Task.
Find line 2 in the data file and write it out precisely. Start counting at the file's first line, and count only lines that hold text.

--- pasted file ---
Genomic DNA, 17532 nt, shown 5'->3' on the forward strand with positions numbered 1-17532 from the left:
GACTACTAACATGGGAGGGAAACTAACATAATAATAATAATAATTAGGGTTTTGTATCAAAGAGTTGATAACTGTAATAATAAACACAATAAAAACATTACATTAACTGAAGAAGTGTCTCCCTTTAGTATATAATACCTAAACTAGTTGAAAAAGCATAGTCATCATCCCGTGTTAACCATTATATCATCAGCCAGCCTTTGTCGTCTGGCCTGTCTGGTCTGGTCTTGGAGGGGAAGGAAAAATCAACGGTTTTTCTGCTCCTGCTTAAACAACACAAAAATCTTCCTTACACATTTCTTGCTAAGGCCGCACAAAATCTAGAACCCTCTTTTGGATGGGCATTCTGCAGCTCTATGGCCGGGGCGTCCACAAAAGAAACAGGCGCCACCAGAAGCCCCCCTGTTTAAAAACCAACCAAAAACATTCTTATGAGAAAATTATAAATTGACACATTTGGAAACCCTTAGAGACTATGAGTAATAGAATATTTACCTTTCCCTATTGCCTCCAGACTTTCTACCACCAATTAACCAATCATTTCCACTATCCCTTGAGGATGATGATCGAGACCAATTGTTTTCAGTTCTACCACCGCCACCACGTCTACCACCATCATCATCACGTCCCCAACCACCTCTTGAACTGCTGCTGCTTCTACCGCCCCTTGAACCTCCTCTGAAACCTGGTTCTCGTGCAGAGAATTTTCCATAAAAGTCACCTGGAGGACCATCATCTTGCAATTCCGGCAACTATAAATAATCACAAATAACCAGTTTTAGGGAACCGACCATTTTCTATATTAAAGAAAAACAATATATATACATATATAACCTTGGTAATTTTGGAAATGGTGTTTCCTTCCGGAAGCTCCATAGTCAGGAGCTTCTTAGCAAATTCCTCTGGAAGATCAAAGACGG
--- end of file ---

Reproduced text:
GACTACTAACATGGGAGGGAAACTAACATAATAATAATAATAATTAGGGTTTTGTATCAAAGAGTTGATAACTGTAATAATAAACACAATAAAAACATTACATTAACTGAAGAAGTGTCTCCCTTTAGTATATAATACCTAAACTAGTTGAAAAAGCATAGTCATCATCCCGTGTTAACCATTATATCATCAGCCAGCCTTTGTCGTCTGGCCTGTCTGGTCTGGTCTTGGAGGGGAAGGAAAAATCAACGGTTTTTCTGCTCCTGCTTAAACAACACAAAAATCTTCCTTACACATTTCTTGCTAAGGCCGCACAAAATCTAGAACCCTCTTTTGGATGGGCATTCTGCAGCTCTATGGCCGGGGCGTCCACAAAAGAAACAGGCGCCACCAGAAGCCCCCCTGTTTAAAAACCAACCAAAAACATTCTTATGAGAAAATTATAAATTGACACATTTGGAAACCCTTAGAGACTATGAGTAATAGAATATTTACCTTTCCCTATTGCCTCCAGACTTTCTACCACCAATTAACCAATCATTTCCACTATCCCTTGAGGATGATGATCGAGACCAATTGTTTTCAGTTCTACCACCGCCACCACGTCTACCACCATCATCATCACGTCCCCAACCACCTCTTGAACTGCTGCTGCTTCTACCGCCCCTTGAACCTCCTCTGAAACCTGGTTCTCGTGCAGAGAATTTTCCATAAAAGTCACCTGGAGGACCATCATCTTGCAATTCCGGCAACTATAAATAATCACAAATAACCAGTTTTAGGGAACCGACCATTTTCTATATTAAAGAAAAACAATATATATACATATATAACCTTGGTAATTTTGGAAATGGTGTTTCCTTCCGGAAGCTCCATAGTCAGGAGCTTCTTAGCAAATTCCTCTGGAAGATCAAAGACGG